Comments: mid-July opinion

Gerald Warner: "Once any individual becomes convinced of the truth of the Catholic faith, he is under an immediate obligation to make submission to the Sovereign Roman Pontiff and any delay in doing so is a sin against the Holy Ghost, imperilling his salvation."

Attitudes like this one are why my grandfather left the Roman Catholic Church.

Posted by Jeremy Bates at Saturday, 17 July 2010 at 9:46am BST

Mr. Warner's rather choosey attitude to the magisterium sound alsmost.....Anglo-Catholic. And he sounds like such a nice chap.

Posted by Lister Tonge at Saturday, 17 July 2010 at 12:22pm BST

In my weaker moments, when I weary of Anglican infighting and ponder the attractions of crossing the Tiber, I read Damian Thompson and Gerald Warner and I think again.

Posted by rjb at Saturday, 17 July 2010 at 1:04pm BST

Again from Gerald Warner: " If the Anglican liturgy is “a precious gift nourishing the faith”, why did the restored Catholic Church burn its author Cranmer as an apostate and heretic?"

It is refreshing to hear an RC admit that the Church was in the heretic burning business, instead of trying to pass on responsibility to "the secular arm."

Posted by Bill Dilworth at Saturday, 17 July 2010 at 1:37pm BST

Hywel Williams wrote in his column "The contemporary Anglican surrender to management methodology has also added a new level of nausea to the traditional odium theologicum. It's hardly surprising that parish clergy are starting to join Unite in order to defend themselves against bishops who venerate consultants McKinsey rather than the saints. But the real basis to the Anglican craze for episcopacy lies in a neurosis that is now almost five centuries old."

It is an astute observation. It certainly resonates with what is going on here in Canada.

Posted by Rod Gillis at Saturday, 17 July 2010 at 2:37pm BST

Gerald Warner's piece is very clear. That's the marvelous thing about Rome - no ambiguity at all.

Posted by Davis d'Ambly at Saturday, 17 July 2010 at 3:49pm BST

Religion makes a lot of history-like, biography-like and science-like statements. When they claim to have history, biography and science impact, then those disciplines should be let loose. I still don't get how Polkinghorne and Ward manage to make such doctrinal constructions out of the little amount of religious material they have to go on.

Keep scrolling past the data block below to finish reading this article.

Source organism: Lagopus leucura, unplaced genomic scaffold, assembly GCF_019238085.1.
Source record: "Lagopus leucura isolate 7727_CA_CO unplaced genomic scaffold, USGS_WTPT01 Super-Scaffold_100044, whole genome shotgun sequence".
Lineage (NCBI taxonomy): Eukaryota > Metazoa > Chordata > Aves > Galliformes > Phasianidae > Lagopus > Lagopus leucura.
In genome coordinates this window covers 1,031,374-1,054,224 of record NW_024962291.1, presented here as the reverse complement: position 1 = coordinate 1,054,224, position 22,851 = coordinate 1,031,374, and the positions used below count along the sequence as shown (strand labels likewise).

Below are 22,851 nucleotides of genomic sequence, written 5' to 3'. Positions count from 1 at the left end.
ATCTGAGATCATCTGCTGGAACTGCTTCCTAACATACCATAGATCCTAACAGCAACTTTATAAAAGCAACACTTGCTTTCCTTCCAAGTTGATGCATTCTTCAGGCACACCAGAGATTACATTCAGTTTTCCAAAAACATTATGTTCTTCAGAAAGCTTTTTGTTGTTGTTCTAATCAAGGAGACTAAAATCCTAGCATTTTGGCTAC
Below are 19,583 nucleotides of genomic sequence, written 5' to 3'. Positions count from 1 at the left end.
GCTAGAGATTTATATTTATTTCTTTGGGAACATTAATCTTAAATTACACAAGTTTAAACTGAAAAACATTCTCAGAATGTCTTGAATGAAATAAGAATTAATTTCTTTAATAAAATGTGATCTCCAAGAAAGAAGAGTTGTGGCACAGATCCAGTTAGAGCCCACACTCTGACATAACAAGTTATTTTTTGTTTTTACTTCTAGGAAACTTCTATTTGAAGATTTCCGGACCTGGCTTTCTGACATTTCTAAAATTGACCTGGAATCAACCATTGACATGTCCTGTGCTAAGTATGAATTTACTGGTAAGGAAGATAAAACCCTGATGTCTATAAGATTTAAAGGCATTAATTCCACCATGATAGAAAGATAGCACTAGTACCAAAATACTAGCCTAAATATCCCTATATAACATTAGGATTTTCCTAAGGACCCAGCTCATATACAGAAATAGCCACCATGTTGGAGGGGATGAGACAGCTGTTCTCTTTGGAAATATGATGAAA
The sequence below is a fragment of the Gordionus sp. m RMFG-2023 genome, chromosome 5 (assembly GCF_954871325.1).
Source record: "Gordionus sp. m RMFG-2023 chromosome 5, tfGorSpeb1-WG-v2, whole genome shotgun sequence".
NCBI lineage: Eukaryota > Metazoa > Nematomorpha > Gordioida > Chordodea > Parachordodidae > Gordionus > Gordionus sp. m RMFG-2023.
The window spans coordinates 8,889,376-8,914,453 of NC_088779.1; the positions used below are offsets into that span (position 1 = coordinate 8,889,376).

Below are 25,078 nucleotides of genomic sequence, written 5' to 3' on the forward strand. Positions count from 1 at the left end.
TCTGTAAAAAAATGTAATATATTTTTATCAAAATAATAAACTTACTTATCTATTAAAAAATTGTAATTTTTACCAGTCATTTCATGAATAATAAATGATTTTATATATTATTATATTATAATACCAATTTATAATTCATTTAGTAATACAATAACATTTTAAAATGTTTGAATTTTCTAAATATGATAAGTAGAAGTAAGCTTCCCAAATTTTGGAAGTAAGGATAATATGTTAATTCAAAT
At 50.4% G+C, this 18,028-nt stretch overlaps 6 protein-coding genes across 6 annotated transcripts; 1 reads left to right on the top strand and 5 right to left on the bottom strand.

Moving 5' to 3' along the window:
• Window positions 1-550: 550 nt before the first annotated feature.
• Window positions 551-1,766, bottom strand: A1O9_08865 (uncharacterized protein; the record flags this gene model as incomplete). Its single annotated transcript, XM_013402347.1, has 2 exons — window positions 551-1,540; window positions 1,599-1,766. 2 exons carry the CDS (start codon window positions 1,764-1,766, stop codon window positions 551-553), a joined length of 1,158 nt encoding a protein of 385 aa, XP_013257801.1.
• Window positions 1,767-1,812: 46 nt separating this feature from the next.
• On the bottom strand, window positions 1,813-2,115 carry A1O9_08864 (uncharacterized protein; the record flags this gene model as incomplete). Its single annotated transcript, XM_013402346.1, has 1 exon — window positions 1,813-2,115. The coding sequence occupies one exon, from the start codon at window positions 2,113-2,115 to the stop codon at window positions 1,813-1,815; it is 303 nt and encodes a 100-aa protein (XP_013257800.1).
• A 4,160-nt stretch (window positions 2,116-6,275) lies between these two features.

Posted by Pluralist at Saturday, 17 July 2010 at 6:19pm BST

Bill Dilworth on Gerald Warner reminded me of this now somewhat ancient view. "It was after prolonged hesitation that the addition of this chapter was decided on....I am still sensible of two objections to doing so. One is that to place this chapter at this point in the book is inevitably to give the impression that the work of Archbishop Cranmer is in some sense the climax of all christian liturgical development, whereas the whole story in no more than that of an incident, and that of no central interest to the subject of liturgy as a whole."

So begins Dom Gregory Dix in the chapter on The Reformation and Anglican Liturgy in "The Shape of Liturgy" The reality is, that the few Anglo-Catholics still using some form or other of the text from the Book of Common Prayer (are there any?), duded up in chasubles and the like, are basically engaging in liturgy that is a catholic costume party for Calvinists.

Posted by Rod Gillis at Saturday, 17 July 2010 at 6:34pm BST

I loved Ruth Wishart's piece.
Every time women break through yet another stained-glass ceiling, they find that there are several more ceilings, replete with frescoes and friezes, to bust through.
Somehow I thought 2014 was a firm date for the consecration of the first women bishop. If I'm reading her right, 2014 is the earliest possible date. If the 2012 Synod does not pass women bishops by 2/3 vote in all three houses, it starts all over again? With doubtless even more hurdles thrown up, literally and metaphorically, to block them?
It's a wonder modern women put up with us men at all. Granted, we perform one useful function for them, but otherwise, we're all too often an anvil around their necks, what with all the preening and crowing we do about how vital we are to God's redemptive purposes.

Posted by peterpi at Saturday, 17 July 2010 at 6:44pm BST

"the few Anglo-Catholics still using some form or other of the text from the Book of Common Prayer (are there any?)"

There certainly are on this side of the pond.

Posted by Bill Dilworth at Saturday, 17 July 2010 at 11:32pm BST

Interesting to know Bill. It's mostly the old fashioned conservative Anglo-Catholics who do so over here--and as afar as I can tell, music and liturgical supplements are the coping mechanisms of choice. I wonder what Ratzinger will do, within the ordinariate, to "rehabilitate" the BCP?

Posted by Rod Gillis at Sunday, 18 July 2010 at 1:16am BST

Rod:

It may be a consequence of differences in the CoE and TEC BCP, as well as a difference in preference for the dominant liturgy to be used.

In most TEC parishes, the Eucharist is the preferred Sunday morning worship, rather than Morning Prayer or some other service. And TEC's Eucharistic liturgy tracks the English-language RCC mass pretty closely (as a former RC I can certainly testify to that), so an Anglo-Catholic on this side of the pond is definitely in his comfort zone.

Posted by Pat O'Neill at Sunday, 18 July 2010 at 12:02pm BST